- The Germans are cartoon bad guys
with Satanic head gear, who twirl their moustaches and throw Russian babies into the fire!
Pure propaganda. (Remember this was made in 1938. Stalin
reportedly had this film playing in EVERY Russian theater in 1941,
after the German invasion)
- The special effects will make you
laugh, unless you're really impressed by the realism in Captain
Scarlet. The Germans who drown are obviously wrestling with
styrofoam ice floes that flip around and around like air
mattresses, even though they are supposed to represent ice a foot thick!
- The famous battle scene, although
impressive in scope, is something like 30 minutes long (about 20
minutes too long)
So why is this film so famous, and so
highly respected? A few reasons:
- The Russian people love it as
their epic. Nevsky is to Russia as George Washington is to the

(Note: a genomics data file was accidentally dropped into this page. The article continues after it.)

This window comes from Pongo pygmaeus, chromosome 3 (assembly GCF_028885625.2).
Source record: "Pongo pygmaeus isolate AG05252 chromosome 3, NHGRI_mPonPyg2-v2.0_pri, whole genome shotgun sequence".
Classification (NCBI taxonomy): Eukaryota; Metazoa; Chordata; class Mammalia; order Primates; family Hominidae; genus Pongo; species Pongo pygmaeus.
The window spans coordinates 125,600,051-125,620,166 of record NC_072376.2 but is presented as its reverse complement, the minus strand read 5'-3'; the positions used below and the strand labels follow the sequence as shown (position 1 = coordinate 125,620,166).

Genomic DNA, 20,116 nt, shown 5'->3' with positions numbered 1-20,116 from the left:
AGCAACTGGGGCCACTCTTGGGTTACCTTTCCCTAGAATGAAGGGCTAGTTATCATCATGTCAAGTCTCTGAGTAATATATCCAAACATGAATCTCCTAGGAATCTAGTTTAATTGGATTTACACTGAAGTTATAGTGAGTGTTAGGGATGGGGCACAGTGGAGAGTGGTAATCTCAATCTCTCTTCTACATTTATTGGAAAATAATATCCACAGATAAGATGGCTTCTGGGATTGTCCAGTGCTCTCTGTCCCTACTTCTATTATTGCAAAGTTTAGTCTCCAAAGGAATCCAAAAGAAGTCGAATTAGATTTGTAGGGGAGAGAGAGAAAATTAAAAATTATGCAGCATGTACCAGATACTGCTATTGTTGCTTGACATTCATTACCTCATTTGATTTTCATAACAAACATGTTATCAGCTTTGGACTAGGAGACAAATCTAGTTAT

USA, a mighty warrior, a great leader, a founder. This film
brought to life the struggle of Russians to form Russia in a time
when they were in the midst of a pincer attack between the Germans
from the West, the Swedes from the North, and the Horde from the
East. Alexander Nevsky defeated two of the three, and symbolizes Russia's
survival as a nation against seemingly hopeless odds.
- Just as important, the film is
just as much about the Germans of 1938 as it is about the Germans
of the 13th century. If you look carefully, you'll see that the
German bishops are even wearing crosses that look like swastikas.
Apparently the director, Eisenstein, had included some actual
swastikas on their battle flags as well, with Stalin's full
approval, but that footage was cut when Hitler and Stalin signed
their non-aggression pact in the 30's, and was no longer available
for a 1941 restoration. With or without that footage, the
propaganda message was that anybody who comes to the Russian soil
with a sword will die by the sword. Unless he dies of boredom
when forced to watch classic Russian movies.
- The visuals are very impressive
and very strange. For example, the German bishops set up a tent in
the snow, complete with stylized crosses, choreographed